In the Bible, many of the prophets are instructed by God to do some strange and bizarre things. Isaiah is a case in point. Perhaps the most extreme, however, is Hosea.
In short, God tells him to marry a prostitute so that his life can become an object lesson of God’s unconditional love.
Imagine young Hosea coming home one day and telling his parents: “Guess what? God called me to be his prophet!” His parents beam with pride, until a bombshell is dropped on them, “…and he told me to hook up with a prostitute.”
That seems so inappropriate, ill-advised, and ungodly, yet that is what God says to do—and Hosea obeys.
The strangeness doesn’t stop there, however. When his ex-hooker-wife gets pregnant, God tells Hosea to give the kids some unbecoming names.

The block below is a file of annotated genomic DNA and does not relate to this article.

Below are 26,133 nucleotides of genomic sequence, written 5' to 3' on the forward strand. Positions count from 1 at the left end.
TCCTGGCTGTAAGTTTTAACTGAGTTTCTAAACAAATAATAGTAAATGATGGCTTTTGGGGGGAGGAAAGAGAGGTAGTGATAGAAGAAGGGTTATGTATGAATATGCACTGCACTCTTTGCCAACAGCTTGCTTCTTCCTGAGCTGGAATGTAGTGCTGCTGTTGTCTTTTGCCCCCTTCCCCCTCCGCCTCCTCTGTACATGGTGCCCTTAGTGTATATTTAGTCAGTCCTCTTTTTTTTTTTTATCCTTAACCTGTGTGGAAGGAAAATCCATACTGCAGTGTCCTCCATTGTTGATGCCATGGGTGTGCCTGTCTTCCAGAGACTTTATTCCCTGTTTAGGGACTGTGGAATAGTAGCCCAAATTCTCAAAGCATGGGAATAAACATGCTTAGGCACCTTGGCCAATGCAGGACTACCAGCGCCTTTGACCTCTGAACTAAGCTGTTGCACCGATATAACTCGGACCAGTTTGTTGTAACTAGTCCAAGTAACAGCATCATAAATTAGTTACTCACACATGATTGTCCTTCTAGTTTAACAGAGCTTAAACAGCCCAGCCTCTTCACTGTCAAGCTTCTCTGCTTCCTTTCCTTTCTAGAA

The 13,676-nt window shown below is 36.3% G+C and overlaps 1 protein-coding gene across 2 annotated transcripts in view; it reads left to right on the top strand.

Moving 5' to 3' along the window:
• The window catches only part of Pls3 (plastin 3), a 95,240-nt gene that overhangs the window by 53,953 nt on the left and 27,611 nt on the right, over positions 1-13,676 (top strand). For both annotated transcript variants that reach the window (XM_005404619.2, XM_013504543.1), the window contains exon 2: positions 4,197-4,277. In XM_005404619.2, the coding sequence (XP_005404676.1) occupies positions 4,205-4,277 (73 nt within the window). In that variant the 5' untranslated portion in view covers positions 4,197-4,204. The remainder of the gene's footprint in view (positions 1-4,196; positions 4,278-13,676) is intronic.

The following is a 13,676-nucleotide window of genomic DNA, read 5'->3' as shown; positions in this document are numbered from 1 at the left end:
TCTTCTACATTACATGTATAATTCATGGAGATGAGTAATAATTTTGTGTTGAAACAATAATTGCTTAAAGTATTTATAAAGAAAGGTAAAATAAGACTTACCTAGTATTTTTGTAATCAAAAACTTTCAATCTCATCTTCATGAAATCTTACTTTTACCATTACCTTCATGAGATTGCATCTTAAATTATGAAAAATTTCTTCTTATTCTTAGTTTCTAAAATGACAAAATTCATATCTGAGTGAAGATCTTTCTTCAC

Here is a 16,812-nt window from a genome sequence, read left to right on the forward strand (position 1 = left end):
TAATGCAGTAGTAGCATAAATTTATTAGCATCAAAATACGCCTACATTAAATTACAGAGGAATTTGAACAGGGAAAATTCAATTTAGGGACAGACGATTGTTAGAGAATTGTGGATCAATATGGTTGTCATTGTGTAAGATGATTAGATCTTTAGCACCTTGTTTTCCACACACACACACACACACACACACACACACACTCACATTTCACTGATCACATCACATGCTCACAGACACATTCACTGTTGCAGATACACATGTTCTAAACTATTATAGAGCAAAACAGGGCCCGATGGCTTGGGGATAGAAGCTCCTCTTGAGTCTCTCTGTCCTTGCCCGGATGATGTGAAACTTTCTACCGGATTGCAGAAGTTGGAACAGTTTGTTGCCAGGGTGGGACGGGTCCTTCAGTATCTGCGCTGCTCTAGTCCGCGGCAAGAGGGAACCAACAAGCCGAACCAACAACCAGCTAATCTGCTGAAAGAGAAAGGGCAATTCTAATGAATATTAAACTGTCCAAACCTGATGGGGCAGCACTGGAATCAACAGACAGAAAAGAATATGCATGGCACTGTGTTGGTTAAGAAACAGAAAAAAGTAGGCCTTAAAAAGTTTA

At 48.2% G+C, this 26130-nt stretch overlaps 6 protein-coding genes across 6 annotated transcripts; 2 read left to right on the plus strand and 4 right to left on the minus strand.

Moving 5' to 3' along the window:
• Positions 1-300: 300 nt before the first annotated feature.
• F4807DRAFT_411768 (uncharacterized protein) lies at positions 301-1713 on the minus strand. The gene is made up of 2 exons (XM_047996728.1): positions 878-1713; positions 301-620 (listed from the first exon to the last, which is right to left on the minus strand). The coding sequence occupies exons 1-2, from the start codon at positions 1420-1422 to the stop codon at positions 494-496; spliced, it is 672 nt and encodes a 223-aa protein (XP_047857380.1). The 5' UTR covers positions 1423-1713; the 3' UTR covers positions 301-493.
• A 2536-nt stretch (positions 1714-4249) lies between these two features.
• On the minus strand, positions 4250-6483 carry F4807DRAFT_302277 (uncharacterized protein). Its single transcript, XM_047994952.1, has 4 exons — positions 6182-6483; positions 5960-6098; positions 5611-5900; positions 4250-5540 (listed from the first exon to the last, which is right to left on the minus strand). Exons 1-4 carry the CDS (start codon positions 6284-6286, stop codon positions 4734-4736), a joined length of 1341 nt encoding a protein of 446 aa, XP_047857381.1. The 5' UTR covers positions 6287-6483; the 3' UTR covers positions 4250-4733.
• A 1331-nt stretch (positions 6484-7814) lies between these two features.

His daughter is given a name that means “not loved” and his second son, a name that means “not my people.” This suggests that Hosea has reason to question who actually fathered his wife’s children.
Next, his wayward spouse splits, returning to her former way of life. So, God tells Hosea to go find her and take her back.
Although this chain of events was a horrific ordeal for Hosea, it is a profound object lesson for us: regardless of what we do, how badly we act, or how far we stray, God loves us unconditionally and pursues us relentlessly.
Learn more about all twelve of the Bible’s Minor Prophets in Peter’s book, Return to Me: 40 Prophetic Teachings about Unfaithfulness, Punishment, and Hope from the Minor Prophets
Peter DeHaan writes about biblical Christianity to confront status quo religion and live a life that matters. He seeks a fresh approach to following Jesus through the lens of Scripture, without the baggage of made-up traditions and meaningless practices.